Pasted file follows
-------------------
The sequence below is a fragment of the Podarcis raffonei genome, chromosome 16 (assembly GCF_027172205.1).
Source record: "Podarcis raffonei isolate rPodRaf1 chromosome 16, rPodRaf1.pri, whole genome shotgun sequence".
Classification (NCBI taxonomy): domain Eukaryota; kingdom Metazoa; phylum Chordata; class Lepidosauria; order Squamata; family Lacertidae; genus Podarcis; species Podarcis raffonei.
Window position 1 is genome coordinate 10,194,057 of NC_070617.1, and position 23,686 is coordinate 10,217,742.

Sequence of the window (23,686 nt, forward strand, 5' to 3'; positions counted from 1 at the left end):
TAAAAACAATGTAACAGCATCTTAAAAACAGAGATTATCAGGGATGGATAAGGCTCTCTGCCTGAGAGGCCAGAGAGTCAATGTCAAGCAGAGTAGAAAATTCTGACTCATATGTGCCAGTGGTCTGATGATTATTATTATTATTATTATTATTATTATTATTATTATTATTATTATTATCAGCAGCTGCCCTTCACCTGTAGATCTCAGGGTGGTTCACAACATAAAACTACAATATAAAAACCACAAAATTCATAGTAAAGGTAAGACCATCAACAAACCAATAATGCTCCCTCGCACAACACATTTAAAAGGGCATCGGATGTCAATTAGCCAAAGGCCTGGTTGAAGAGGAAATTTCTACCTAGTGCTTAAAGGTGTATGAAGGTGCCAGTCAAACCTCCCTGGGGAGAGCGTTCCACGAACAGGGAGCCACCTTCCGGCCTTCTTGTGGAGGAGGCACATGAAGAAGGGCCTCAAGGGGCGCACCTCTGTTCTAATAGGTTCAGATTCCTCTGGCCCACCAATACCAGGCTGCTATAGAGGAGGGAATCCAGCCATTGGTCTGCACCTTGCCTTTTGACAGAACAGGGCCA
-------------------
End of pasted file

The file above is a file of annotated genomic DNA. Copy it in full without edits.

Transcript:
The sequence below is a fragment of the Podarcis raffonei genome, chromosome 16 (assembly GCF_027172205.1).
Source record: "Podarcis raffonei isolate rPodRaf1 chromosome 16, rPodRaf1.pri, whole genome shotgun sequence".
Classification (NCBI taxonomy): domain Eukaryota; kingdom Metazoa; phylum Chordata; class Lepidosauria; order Squamata; family Lacertidae; genus Podarcis; species Podarcis raffonei.
Window position 1 is genome coordinate 10,194,057 of NC_070617.1, and position 23,686 is coordinate 10,217,742.

Sequence of the window (23,686 nt, forward strand, 5' to 3'; positions counted from 1 at the left end):
TAAAAACAATGTAACAGCATCTTAAAAACAGAGATTATCAGGGATGGATAAGGCTCTCTGCCTGAGAGGCCAGAGAGTCAATGTCAAGCAGAGTAGAAAATTCTGACTCATATGTGCCAGTGGTCTGATGATTATTATTATTATTATTATTATTATTATTATTATTATTATTATTATTATCAGCAGCTGCCCTTCACCTGTAGATCTCAGGGTGGTTCACAACATAAAACTACAATATAAAAACCACAAAATTCATAGTAAAGGTAAGACCATCAACAAACCAATAATGCTCCCTCGCACAACACATTTAAAAGGGCATCGGATGTCAATTAGCCAAAGGCCTGGTTGAAGAGGAAATTTCTACCTAGTGCTTAAAGGTGTATGAAGGTGCCAGTCAAACCTCCCTGGGGAGAGCGTTCCACGAACAGGGAGCCACCTTCCGGCCTTCTTGTGGAGGAGGCACATGAAGAAGGGCCTCAAGGGGCGCACCTCTGTTCTAATAGGTTCAGATTCCTCTGGCCCACCAATACCAGGCTGCTATAGAGGAGGGAATCCAGCCATTGGTCTGCACCTTGCCTTTTGACAGAACAGGGCCA